Oh and one more thing.  Solitary bees are fine feeding on nectar from a wide range of flowers but the individual bee species is much more specific in where its pollen comes from.  It’s called oligolecty, and if you want to add that one to the vocab list it describes bees which specialize in collecting pollen from a limited palette of flowers, often only one species.

A usual I’m as surprised as to where this Tuesday view went but it’s been an interesting ride for me and I hope it’s at least been somewhat interesting to you as well.  If you’d like to expand on the visit stop over at Words and Herbs and check in with Cathy to see what the other Tuesday views are up to.  There’s always plenty to explore!

Tuesday View: The Tropics 7.11.16

This week I was a little late in the day with my photo so it’s full of artsy backlighting.  A good effect for soft lighting, but not the best to see what’s going on in a Tuesday view.


The tropical garden at about 7 in the afternoon.

One thing which you will likely notice is the pile of grass trimmings and the wheelbarrow.  It was a busy afternoon in the bed and much of this was the result of the bed’s new designation as the Tuesday view.  Who would have suspected joining in with this meme would be the motivation needed to buckle down and make some of the changes I’ve been thinking about for the past few years?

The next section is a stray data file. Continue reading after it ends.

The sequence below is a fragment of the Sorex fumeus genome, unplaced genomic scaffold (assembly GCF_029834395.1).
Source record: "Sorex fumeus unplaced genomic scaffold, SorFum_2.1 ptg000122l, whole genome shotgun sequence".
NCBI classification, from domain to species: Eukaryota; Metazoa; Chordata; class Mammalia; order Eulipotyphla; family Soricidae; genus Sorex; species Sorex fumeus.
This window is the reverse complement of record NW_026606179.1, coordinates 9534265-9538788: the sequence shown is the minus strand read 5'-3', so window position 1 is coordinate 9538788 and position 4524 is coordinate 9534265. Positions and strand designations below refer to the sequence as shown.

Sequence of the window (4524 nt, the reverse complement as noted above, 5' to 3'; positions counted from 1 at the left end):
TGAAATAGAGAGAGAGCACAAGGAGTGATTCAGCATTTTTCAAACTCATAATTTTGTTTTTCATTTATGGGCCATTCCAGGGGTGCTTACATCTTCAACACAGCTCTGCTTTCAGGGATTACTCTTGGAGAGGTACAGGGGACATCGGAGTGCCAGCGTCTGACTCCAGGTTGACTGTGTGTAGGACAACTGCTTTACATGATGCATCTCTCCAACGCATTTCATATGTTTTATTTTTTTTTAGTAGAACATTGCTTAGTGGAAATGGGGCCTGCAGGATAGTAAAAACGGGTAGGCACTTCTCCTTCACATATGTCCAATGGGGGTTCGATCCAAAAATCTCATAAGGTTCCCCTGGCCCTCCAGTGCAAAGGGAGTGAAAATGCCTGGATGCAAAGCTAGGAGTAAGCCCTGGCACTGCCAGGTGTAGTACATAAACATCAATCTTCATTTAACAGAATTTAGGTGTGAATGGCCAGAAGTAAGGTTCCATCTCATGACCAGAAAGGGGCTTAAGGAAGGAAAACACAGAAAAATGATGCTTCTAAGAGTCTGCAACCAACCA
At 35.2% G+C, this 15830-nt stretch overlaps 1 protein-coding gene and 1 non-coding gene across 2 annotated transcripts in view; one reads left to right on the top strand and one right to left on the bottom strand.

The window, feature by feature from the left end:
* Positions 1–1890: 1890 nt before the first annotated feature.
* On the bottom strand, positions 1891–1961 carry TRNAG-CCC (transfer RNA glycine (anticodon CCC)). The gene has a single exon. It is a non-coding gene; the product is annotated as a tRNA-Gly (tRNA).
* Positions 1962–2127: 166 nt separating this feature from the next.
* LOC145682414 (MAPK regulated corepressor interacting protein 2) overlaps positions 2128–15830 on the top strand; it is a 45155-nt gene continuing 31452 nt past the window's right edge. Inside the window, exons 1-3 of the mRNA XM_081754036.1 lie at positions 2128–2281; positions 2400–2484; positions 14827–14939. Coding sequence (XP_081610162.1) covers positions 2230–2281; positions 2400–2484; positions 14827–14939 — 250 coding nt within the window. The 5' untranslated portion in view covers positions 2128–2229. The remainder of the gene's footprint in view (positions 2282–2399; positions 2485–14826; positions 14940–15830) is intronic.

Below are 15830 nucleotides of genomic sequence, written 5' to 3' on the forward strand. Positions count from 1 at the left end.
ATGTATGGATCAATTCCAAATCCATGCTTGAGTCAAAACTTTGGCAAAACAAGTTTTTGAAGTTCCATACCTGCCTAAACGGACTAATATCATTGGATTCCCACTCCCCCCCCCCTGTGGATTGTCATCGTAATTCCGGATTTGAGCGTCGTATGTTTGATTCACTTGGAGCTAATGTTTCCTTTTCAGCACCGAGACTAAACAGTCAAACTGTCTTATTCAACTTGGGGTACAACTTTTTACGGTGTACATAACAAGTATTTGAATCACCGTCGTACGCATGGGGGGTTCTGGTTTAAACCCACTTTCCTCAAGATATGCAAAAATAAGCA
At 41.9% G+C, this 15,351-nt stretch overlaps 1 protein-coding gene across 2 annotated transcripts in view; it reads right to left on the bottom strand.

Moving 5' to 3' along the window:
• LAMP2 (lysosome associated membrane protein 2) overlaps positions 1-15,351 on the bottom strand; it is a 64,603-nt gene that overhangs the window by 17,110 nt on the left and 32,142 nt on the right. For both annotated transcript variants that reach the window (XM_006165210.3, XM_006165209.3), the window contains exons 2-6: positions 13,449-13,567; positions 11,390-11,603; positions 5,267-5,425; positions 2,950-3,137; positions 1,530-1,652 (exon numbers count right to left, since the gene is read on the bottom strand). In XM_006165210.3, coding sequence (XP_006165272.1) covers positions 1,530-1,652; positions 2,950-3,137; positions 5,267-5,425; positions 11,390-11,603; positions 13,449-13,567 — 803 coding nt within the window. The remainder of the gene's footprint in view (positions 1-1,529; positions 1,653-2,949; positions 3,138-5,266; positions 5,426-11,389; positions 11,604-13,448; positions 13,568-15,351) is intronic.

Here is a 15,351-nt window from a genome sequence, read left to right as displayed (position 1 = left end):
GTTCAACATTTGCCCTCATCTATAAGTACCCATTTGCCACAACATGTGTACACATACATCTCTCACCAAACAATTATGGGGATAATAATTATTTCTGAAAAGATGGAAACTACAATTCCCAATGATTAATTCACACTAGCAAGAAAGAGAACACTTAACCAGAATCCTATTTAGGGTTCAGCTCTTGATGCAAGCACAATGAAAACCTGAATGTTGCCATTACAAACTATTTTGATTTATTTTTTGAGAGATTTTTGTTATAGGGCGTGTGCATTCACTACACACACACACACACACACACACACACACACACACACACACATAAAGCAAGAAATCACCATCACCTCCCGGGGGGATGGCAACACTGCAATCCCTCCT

rose 'black forest'

Not exactly tropical, but the color of the rose ‘black forest’ is hot enough to fit right in.  This is already its second flush of bloom and other than a few holes chewed into the leaves (most likely from some annoying beetle) it’s almost perfect.  Last year this plant was potted on the deck, still great but much younger and smaller.

Change one: The variegated miscanthus ‘Cosmopolitan’ had too much of a head start on the new plantings so I went ahead and cut it down to about a foot high.  We will see how this works out since I’ve never tried it before, but it’s grass right?  I suspect just like a scalped lawn it will send up plenty of new shoots, and in the meantime the cannas and dahlias will be able to grow upwards in peace and lay claim to their own airspace.

newly planted musa basjoo